For my mom and me, it’s a mark of our otherness, a reminder that we don’t belong in this country and never will — unless, of course, we assimilate and leave our cultural symbols behind. Now that is what the dream of becoming a Canadian citizen is supposed to mean: having your culture sold as fashion statements and themes for dinner parties.

Cultural appropriation is a difficult subject to discuss. I already know some people will read this and their response will be, “they should get over it.” If that is your response, fine. I’m just here to remind you that getting over it is easier said than done, and whatever feelings you might have about this issue don’t invalidate someone else’s.

And in case you’re wondering why I’m bringing this up now (which is a valid question – the article is almost a year old), the answer is Coachella. Luckily, it seems that the Hipster Headdress is out of style, but that just means more bindis.

For more reading, check out Beyond Bindis: Why Cultural Appropriation Matters. (Her response to your get over it attitude is perfect, because she acknowledges that there are many bigger problems, but that doesn’t negate the fact that

a pop star like Selena Gomez wearing one is guaranteed to be better received than I would if I were  to step out of the house rocking a dot on my forehead. On her, it’s a bold new look; on me, it’s a symbol of my failure to assimilate. On her, it’s unquestionably cool; on me, it’s yet another marker of my Otherness, another thing that makes me different from other American girls. If the use of the bindi by mainstream pop stars made it easier for South Asian women to wear it, I’d be all for its proliferation — but it doesn’t.

Think about it.

How evangelicals won a culture war and lost a generation

How evangelicals won a culture war and lost a generation

But most of all, the situation put into stark, unsettling relief just how misaligned evangelical priorities have become. When Christians declare that they would rather withhold aid from people who need it than serve alongside gays and lesbians helping to provide that aid, something is wrong.

There is a disproportionate focus on homosexuality that consistently dehumanizes, stigmatizes and marginalizes gay and lesbian people and, at least in this case, prioritizes the culture war against them over and against the important work of caring for the poor.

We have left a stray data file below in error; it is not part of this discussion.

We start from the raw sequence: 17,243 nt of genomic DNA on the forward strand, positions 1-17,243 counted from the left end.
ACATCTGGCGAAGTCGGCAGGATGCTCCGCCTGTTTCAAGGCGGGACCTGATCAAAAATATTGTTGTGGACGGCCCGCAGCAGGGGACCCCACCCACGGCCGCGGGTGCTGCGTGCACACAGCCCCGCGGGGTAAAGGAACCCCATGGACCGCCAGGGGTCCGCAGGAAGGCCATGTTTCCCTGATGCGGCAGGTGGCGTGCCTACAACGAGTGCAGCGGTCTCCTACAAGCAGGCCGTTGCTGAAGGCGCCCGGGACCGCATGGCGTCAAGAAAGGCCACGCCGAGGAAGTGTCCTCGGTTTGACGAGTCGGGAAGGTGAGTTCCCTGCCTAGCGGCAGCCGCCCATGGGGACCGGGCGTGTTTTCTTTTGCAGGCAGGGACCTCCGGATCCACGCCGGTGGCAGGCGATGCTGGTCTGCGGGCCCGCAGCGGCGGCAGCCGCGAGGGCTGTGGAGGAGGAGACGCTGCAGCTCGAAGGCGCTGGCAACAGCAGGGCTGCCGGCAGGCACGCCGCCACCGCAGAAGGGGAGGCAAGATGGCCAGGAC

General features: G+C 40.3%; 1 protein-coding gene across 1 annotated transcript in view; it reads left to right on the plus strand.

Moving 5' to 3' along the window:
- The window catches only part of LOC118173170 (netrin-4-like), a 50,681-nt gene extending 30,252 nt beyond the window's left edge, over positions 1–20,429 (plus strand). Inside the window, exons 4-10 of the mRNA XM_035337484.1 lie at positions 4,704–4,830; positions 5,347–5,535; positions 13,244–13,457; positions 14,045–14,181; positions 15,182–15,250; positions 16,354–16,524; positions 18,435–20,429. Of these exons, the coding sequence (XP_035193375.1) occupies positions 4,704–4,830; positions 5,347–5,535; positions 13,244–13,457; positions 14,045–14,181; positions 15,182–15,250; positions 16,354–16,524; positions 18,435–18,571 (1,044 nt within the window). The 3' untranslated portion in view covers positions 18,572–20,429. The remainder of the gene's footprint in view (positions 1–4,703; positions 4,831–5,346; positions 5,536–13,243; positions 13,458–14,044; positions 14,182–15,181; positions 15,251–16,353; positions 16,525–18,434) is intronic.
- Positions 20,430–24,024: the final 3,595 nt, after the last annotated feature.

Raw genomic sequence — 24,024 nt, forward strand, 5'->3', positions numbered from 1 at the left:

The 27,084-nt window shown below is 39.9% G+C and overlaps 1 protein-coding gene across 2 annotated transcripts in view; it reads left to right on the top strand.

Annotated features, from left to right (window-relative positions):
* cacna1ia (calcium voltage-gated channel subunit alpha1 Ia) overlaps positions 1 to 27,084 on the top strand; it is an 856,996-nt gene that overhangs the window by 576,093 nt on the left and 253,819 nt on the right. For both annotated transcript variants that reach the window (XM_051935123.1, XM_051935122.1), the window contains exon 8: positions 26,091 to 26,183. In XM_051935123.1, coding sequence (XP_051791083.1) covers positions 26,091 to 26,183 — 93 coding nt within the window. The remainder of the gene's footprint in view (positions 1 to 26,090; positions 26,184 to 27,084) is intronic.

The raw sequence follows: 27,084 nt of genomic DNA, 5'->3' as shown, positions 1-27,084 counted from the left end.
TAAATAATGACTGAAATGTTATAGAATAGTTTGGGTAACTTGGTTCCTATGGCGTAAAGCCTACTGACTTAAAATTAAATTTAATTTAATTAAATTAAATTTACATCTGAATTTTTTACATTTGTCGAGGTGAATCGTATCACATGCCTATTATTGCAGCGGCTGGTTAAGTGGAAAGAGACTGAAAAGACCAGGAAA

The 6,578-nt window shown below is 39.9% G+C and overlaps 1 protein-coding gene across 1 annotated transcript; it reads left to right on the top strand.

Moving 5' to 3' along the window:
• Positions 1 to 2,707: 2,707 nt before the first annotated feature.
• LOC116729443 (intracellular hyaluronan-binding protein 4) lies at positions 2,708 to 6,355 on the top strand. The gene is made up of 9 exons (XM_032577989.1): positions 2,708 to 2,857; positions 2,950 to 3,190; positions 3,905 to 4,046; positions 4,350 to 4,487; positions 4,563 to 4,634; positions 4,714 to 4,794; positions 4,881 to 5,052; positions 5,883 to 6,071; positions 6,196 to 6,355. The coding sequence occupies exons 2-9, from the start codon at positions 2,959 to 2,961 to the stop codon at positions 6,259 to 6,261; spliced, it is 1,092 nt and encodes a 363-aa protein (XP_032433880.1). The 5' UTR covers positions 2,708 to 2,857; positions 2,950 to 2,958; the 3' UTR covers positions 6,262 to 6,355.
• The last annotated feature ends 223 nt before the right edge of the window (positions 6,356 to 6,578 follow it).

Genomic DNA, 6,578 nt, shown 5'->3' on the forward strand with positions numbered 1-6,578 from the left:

Evangelicals insist that they are simply fighting to preserve “biblical marriage,” but if this were actually about “biblical marriage,” then we would also be discussing the charity’s policy around divorce.

But we’re not.

This excellent analysis was written by the wonderful Rachel Held Evans, whose blog I used to read regularly but somehow got away from. I look forward to catching up on her writing.

Missions Signal a Growing Role for Mormon Women

Missions Signal a Growing Role for Mormon Women

“…the biggest gender change in the Church of Jesus Christ of Latter-day Saints in memory. After the church lowered its age requirement for female missionaries in October 2012 to 19 from 21, so many women have signed up — 23,000, nearly triple from the total before the change — that many Utah colleges suffered sharp drops in enrollment, and the standard image of a Mormon missionary, a gangly young man in a dark suit, was suddenly out of date.

In the coming years, these women are expected to fundamentally alter this most American of churches, whose ruling patriarchs not long ago excommunicated feminist scholars and warned women not to hold jobs while raising children. Church leaders have been forced to reassess their views because Mormon women are increasingly supporting households, marrying later and less frequently, and having fewer children. And for the first time, waves of women are taking part in the church’s crucial coming-of-age ritual, returning home from their missions with unprecedented scriptural fluency, new confidence and new ideas about themselves.”

Fascinating analysis of the changing role of women in the Mormon church.

Follow-up article: From Mormon Women, a Flood of Requests and Questions on Their Role in the Church